Isn’t it time to cry “Uncle?”

Henry K. (Bud) Hebeler



The government won’t talk about it nor will most financial journalists, but there are secrets that will eventually come out in our tax bills.  In and my books I have often written about the deplorable state of our national savings rate and the fact that people would have to save over 20% of their disposable income for the next twenty years to overcome the lack of savings from the last twenty years.  Apparently that damning statistic is just too horrible for the public to accept.

But there’s another “secret” that few have ventured to bring to light.  And it has even bigger consequences.  It’s the annual tax obligation politicians have been adding to our future tax payments.   The major contributors are the national debt and entitlements such as Social Security, Medicare numerous civil-servant benefits, etc.  In the past, the Feds have relied on inflation to reduce the apparent size of the national debt, but inflation won’t hide the entitlement obligations which are almost all inflation adjusted.  Further, the new stimulus bills likely will add many more to the rolls of entitlement beneficiaries.

Since our deficits (annual contributions to the national debt) and entitlement promises are larger than our income tax can afford, we are adding huge increments that must be funded with government securities sold in large part to foreign investors who consider the return and risk to be more desirable than other competing securities.  Much of the existing debt is also funded the same way and will have to be rolled over into new securities as the existing ones mature.

If we assume that a competitive federal interest rate will be 1.5% plus inflation and a term of 30 years for bonds, we can calculate the amount of the annual payments that our taxpayers will be saddled with for 30 years.  (Paying only the interest is even more a disaster for future generations.)  I estimate future taxes for the payback will have to be about 3.7 times the amount of federal income taxes at current income tax rates.  (See figure.)


Annual Income Taxes to Repay 30 Year Bonds *


$ Trillions

Expenses at current level of personal income taxes **


Extra taxes needed for national debt reduction


Extra taxes needed to support entitlement obligations **


Net annual personal income tax receipts needed **


Taxes needed ($4.1 T) divided by current taxes ($1.1 T)


    * 4.5% interest on national debt, 1.5% + inflation on entitlements

    ** Amounts increase each year with inflation


 These numbers do not add the entitlements of the stimulus packages, and dollar values are in “today’s” values, so understand that the tax payments will go up with inflation and the stimulus.  The numbers above are only personal income taxes.   One could argue that if corporate taxes go down, personal income taxes would have to go up further.  On the other hand, corporate taxes are passed on to consumers as part of the price, so they are, in effect, a sales tax.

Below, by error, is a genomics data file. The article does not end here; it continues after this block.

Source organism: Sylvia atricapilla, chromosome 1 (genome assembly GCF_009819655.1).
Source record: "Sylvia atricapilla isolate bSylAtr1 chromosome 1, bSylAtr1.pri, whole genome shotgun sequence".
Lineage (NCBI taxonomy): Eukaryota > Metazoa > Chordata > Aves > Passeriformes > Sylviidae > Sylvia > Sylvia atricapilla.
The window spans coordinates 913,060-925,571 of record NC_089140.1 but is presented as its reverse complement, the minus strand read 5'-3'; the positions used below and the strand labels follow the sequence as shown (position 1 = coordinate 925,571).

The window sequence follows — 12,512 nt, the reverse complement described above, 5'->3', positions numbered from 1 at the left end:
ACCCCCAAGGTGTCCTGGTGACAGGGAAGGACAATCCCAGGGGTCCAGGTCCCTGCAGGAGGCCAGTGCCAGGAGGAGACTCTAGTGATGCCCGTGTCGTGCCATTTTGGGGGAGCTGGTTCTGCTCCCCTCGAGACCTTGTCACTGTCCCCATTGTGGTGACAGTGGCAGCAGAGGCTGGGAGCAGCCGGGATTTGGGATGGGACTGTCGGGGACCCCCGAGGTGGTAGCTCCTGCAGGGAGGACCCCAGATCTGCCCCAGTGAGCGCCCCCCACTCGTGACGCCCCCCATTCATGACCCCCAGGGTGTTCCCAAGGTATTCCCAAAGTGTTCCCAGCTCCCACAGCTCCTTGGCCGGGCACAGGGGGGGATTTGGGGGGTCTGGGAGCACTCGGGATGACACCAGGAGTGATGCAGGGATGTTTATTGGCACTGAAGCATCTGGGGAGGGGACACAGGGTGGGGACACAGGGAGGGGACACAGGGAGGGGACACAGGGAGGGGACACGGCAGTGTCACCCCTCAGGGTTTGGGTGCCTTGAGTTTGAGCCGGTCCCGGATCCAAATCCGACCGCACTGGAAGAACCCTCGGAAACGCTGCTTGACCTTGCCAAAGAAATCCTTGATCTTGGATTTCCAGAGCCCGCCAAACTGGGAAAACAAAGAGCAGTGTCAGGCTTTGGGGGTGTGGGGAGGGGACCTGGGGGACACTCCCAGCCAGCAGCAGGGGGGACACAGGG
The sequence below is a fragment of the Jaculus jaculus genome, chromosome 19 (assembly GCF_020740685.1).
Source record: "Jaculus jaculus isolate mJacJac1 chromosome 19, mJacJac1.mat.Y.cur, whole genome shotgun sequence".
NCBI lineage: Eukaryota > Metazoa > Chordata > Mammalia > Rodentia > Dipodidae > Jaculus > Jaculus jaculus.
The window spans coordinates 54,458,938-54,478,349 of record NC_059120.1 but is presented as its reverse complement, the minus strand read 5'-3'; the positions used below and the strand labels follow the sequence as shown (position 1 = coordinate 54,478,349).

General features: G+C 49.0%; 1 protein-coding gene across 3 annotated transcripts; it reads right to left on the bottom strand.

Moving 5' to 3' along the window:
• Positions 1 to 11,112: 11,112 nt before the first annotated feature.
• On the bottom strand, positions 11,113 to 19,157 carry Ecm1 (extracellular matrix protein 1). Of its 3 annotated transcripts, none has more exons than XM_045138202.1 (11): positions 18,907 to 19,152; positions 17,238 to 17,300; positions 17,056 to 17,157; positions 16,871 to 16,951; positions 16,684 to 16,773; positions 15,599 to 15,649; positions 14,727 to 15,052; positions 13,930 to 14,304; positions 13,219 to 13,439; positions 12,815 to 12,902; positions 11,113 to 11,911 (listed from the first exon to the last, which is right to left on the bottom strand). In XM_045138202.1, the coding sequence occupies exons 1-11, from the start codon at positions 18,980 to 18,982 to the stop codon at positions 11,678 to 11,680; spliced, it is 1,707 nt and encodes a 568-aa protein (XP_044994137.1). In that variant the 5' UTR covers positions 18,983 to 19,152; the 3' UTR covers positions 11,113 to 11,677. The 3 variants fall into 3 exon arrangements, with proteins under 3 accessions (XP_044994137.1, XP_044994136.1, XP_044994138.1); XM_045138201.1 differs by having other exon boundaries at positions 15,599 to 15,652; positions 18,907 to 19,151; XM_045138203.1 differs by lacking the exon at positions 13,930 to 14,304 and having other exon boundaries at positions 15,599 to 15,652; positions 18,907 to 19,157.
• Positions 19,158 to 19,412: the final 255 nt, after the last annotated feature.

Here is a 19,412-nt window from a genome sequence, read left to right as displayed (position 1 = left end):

Because of the aging of our population there will be fewer people paying income tax, so the income tax burden per tax payer will increase as well.  By the end of the 30 years there may be only two workers per retiree instead of the almost three today, and retirement incomes will be lower.  All of this is exacerbated by the fact that there are an increasing percentage of those who file tax returns who not only have no income tax obligation but end up getting a net welfare payment which the politicians call a “refundable tax credit.”

Further, the numbers above don’t include any provisions pledged to bail out the financial sector which are about equal to the current national debt.  (Pittman and Ivy in Bloomberg, 2/9/09)  Nor does it include mortgage debts, credit card debts, automobile loans, and other personal debts which total several times the current national debt.  Ah well.  These are things that hyper-inflation can solve for the borrowers at the expense of the investors who lent the money—providing borrowers’ incomes increase with inflation.

There is more!  This doesn’t include state and local government deficits which will add to state and local income taxes, sales taxes, property taxes, excise taxes and fees of various sorts.

Taxes this high would eventually use all personal income and leave nothing for consumption or savings.  The only remaining employers would be Federal and State governments.

Uncle!!!  Come on Congress.  You’ve got to stop spending.  Why not start by each member setting an example by cutting your staffs in half?  Then, instead of increasing entitlements, face up to reducing the future obligations for Social Security,  Medicare, government employees’ health supplements and pensions with cost-of-living adjustments that none of us in the private sector enjoy.  Then revise your policies so that individuals take responsibilities for their own financial actions instead of the remaining tax-paying public.  Finally, how about doing your own 1040 return yourself—by hand!  Simplifying returns might cut the IRS costs in half or more.  It’s time for a more responsible government.